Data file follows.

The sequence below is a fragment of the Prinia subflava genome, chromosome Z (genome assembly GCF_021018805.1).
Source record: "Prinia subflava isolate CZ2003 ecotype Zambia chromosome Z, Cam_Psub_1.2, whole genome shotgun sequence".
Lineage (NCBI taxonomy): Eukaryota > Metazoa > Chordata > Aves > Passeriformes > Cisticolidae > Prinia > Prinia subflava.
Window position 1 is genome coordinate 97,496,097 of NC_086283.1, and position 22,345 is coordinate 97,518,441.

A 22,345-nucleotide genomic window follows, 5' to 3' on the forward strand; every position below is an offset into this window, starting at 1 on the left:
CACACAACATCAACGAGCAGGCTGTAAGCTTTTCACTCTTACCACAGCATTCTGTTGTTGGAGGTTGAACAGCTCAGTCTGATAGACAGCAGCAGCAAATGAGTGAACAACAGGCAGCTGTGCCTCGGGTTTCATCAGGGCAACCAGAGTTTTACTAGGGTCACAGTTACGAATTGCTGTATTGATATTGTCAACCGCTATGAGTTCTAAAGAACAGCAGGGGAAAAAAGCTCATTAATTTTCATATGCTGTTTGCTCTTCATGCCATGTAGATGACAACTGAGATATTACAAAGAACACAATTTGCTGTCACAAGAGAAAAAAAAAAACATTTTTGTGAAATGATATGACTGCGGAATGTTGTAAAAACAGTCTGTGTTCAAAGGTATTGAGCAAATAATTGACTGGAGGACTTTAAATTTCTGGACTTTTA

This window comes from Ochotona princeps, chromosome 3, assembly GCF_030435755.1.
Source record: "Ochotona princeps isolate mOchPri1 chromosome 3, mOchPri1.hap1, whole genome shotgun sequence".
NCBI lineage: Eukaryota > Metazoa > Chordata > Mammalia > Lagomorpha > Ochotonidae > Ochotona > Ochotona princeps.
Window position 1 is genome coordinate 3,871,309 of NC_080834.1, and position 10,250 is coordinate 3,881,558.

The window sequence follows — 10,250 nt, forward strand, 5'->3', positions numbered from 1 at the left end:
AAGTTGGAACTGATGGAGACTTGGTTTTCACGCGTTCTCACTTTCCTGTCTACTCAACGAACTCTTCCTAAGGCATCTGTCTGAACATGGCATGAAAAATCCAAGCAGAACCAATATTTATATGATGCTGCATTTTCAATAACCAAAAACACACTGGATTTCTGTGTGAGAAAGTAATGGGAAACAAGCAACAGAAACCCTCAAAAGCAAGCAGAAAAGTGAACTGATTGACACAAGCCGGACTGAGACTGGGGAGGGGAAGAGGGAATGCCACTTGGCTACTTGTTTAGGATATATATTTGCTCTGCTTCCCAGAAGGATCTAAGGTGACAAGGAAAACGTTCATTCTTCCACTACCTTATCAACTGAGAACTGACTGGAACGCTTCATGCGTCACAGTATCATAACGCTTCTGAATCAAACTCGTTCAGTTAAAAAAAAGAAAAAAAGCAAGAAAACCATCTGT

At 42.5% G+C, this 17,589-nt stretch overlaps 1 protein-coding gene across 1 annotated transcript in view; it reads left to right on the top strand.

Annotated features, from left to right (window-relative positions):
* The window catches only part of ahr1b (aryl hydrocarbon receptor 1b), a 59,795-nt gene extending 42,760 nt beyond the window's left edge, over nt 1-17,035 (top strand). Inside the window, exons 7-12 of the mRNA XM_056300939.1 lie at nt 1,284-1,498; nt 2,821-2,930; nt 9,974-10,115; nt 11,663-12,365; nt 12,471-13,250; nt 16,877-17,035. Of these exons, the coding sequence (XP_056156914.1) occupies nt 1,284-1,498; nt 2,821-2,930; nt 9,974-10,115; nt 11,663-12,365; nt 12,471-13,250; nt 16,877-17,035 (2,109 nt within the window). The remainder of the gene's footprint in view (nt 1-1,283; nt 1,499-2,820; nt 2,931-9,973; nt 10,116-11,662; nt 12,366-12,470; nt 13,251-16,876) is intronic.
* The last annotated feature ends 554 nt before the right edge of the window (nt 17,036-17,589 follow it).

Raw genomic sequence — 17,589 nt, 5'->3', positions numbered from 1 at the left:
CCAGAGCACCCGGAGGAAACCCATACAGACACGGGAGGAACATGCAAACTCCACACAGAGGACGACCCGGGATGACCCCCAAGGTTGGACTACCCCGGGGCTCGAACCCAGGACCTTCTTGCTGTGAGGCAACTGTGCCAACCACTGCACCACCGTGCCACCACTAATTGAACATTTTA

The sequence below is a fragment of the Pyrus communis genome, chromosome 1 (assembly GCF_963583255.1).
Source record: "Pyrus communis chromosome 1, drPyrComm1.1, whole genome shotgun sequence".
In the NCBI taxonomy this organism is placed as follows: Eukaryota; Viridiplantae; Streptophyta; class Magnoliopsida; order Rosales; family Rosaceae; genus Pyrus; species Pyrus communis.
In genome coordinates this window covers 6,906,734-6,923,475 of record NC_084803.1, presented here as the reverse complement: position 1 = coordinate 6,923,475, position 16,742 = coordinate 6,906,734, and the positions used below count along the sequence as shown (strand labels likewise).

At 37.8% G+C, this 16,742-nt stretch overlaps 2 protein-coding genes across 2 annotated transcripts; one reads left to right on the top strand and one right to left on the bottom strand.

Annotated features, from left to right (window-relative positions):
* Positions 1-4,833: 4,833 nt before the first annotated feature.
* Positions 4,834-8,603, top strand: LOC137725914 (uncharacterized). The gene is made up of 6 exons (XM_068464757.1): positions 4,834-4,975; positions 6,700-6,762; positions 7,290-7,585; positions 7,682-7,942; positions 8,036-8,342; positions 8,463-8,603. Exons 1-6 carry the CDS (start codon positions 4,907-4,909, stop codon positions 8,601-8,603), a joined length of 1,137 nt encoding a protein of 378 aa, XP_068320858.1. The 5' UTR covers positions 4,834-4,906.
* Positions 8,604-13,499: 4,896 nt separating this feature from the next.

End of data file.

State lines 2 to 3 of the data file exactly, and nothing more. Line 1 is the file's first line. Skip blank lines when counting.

Source record: "Prinia subflava isolate CZ2003 ecotype Zambia chromosome Z, Cam_Psub_1.2, whole genome shotgun sequence".
Lineage (NCBI taxonomy): Eukaryota > Metazoa > Chordata > Aves > Passeriformes > Cisticolidae > Prinia > Prinia subflava.